Guiding Cleantech: UC Davis Energy Efficiency Center Leads the Way

Ben Finkelor is the Executive Director of Energy Efficiency Center at UC Davis, and a Graduate of the UC Davis School Management. In this blog, he discusses EEC objectives, as well practical applications for research they conduct.

Established in 2006, the Energy Efficiency Center (EEC) was created to accelerate the development and commercialization of energy efficiency technologies and to train future leaders in energy efficiency. Our initiatives cover any industry where inroads can be made: saving energy in commercial and residential buildings, in the food and beverage industry, in industrial applications – you name it.  We have particular expertise in lighting, cooling and heating, water treatment, and transportation.  Our research and educational programs are focused on best practices and technologies, regardless of where they come from, that hold promise for energy efficiency, both locally and internationally.

As an organization, the EEC serves as an umbrella institution for all of the energy efficiency related activities and initiatives here on the UC Davis campus, including entities such as the California Lighting Technology Center, the Western Cooling Efficiency Center, the UC Davis Center for Water-Energy Efficiency, and the Plug-in Hybrid & Electric Vehicle Research Center to name a few. Our role is to empower these organizations to successfully impact society — we work hard to link their university

From Theory to Practice

What’s most exciting to me is the ability to directly see the results of our research be practically applied. Several of our sponsors work with us to develop solutions that solve immediate and specific problems for their particular businesses, but these solutions also have wider implications for adaptation. For example, both our lighting and cooling centers have been working closely with Walmart to make their stores more energy efficient.  During our efforts to optimize the level of electrical lighting in their stores (admidst the available daylighting provided by their skylights), our researchers patented a new technology that cost-effectively “harvests” daylighting – effectively turning the lights off when their not needed, but making sure they’re on when there isn’t enough ambient light.  This complex algorithm, yet elegant solution, has been licensed to multiple manufacturers and has the potential to now be implemented in over 5,000 Walmart stores nationally and internationally. Even better, this technology, when commercialized in the coming years, can be applied to similar size structures with skylights, whether in retail or not.

The Proof is in the Pudding

The EEC is perhaps most famously known for its involvement in facilitating UC Davis West Village to become the largest planned zero net energy (ZNE) community in the country. This mixed-use neighborhoody, which combines both residential and retail structures, is designed to generate as much energy as it consumes. It was opened in August of 2011 and over the coming years, we expect to learn more and more about the challenges and best practices of ZNE at the community scale.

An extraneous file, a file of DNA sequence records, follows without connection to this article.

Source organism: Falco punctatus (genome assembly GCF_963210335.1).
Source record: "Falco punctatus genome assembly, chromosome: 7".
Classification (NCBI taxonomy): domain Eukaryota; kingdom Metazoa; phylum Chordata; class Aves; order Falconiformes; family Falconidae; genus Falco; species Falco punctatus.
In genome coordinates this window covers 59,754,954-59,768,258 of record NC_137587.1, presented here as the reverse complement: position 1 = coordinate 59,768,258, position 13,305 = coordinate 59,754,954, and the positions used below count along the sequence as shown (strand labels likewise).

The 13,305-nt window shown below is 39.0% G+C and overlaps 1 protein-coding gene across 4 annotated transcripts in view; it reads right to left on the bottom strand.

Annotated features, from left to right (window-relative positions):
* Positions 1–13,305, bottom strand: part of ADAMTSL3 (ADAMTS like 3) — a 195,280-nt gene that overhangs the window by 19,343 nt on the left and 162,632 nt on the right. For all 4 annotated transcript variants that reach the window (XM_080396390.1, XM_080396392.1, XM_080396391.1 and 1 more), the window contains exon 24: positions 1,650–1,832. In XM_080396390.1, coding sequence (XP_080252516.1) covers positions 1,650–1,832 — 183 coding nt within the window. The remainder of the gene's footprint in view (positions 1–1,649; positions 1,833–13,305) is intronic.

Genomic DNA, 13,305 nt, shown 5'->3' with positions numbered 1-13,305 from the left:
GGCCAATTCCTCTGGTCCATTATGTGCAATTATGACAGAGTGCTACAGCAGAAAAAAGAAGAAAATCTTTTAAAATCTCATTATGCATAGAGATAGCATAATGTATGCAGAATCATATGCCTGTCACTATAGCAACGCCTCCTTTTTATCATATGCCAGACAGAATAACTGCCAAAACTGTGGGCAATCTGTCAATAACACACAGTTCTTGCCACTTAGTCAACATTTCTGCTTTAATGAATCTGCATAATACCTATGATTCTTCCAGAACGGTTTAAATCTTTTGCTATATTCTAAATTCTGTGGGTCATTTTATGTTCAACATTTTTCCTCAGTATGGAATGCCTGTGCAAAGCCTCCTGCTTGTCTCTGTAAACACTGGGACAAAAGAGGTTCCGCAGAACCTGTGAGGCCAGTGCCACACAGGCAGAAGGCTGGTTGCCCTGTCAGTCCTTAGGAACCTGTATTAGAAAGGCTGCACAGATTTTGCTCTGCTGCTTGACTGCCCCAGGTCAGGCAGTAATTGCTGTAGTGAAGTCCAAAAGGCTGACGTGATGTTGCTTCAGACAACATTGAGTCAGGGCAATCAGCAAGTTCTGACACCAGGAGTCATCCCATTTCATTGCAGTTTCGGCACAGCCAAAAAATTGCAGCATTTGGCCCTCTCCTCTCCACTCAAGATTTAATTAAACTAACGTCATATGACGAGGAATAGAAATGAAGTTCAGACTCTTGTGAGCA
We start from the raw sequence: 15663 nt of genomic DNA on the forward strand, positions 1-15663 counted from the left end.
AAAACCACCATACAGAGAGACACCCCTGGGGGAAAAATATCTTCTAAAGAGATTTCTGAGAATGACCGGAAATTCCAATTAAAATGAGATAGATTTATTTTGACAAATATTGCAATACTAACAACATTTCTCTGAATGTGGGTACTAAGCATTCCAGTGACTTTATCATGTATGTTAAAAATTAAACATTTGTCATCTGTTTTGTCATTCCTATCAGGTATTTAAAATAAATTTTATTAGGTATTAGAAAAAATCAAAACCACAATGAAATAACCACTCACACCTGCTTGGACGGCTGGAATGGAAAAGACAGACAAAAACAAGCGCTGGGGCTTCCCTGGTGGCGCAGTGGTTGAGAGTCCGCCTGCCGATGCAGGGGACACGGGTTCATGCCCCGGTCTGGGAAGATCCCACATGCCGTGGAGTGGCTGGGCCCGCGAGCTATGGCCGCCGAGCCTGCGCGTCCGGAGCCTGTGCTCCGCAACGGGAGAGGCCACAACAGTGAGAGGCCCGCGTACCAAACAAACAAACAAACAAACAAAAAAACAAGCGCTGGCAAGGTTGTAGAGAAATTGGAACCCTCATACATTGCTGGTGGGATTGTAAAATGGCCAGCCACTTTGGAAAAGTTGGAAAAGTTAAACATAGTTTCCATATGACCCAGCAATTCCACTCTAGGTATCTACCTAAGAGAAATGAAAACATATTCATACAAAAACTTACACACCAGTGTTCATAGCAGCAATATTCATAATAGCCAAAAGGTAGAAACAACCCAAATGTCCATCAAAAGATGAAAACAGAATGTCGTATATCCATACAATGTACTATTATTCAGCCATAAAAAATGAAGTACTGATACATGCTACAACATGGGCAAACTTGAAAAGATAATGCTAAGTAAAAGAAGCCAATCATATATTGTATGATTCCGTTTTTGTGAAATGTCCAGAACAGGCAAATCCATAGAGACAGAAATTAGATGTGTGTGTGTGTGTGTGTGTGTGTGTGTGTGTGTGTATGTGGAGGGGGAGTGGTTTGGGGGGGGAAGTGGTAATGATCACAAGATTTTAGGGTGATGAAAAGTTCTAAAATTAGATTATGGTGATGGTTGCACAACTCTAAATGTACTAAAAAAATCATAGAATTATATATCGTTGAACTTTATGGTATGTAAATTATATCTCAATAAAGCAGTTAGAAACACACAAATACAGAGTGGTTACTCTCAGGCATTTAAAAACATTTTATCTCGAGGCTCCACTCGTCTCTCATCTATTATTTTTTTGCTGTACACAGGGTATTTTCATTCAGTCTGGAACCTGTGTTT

West Village is a critical waypoint;  it is designed to meet one of California’s “Big/Bold” Energy Efficiency strategic goals for real estate development — by 2020, all new residential buildings will be zero net energy, and by 2030, all new commercial buildings will be zero net energy.  Even before West Village welcomed in its new residents last year, the complex has generated a lot of buzz, including an steady stream of visitors. Domestic groups and international delegations travel to Davis specifically to tour West Village and learn more. Groups from China and Dubai are especially prevalent. It’s rewarding to experience the level of curiosity and excitement generated by visitors as they realize the implications of this project.

Influencing Policy

In addition to industry partners, the EEC works collaboratively with policymakers at the state and federal level to develop building and appliance codes and standards that will impact long-term energy consumption of society. We serve as an important, highly-credible, third party institution that can provide impartial analysis when necessary.  At the same time, we can serve as a convener and a facilitator of productive dialogue between policy makers and industry stakeholders. By acting as a nexus for discussion, the EEC and its affiliated research centers have becomes very influential in shaping what gets adopted into code, developing solutions that ultimately benefit everyone.

UC Davis Executive Education develops custom education programs for leaders in the Cleantech and Energy Efficiency industries. For more information on building a custom program, please contact Managing Director Wendy Beecham.


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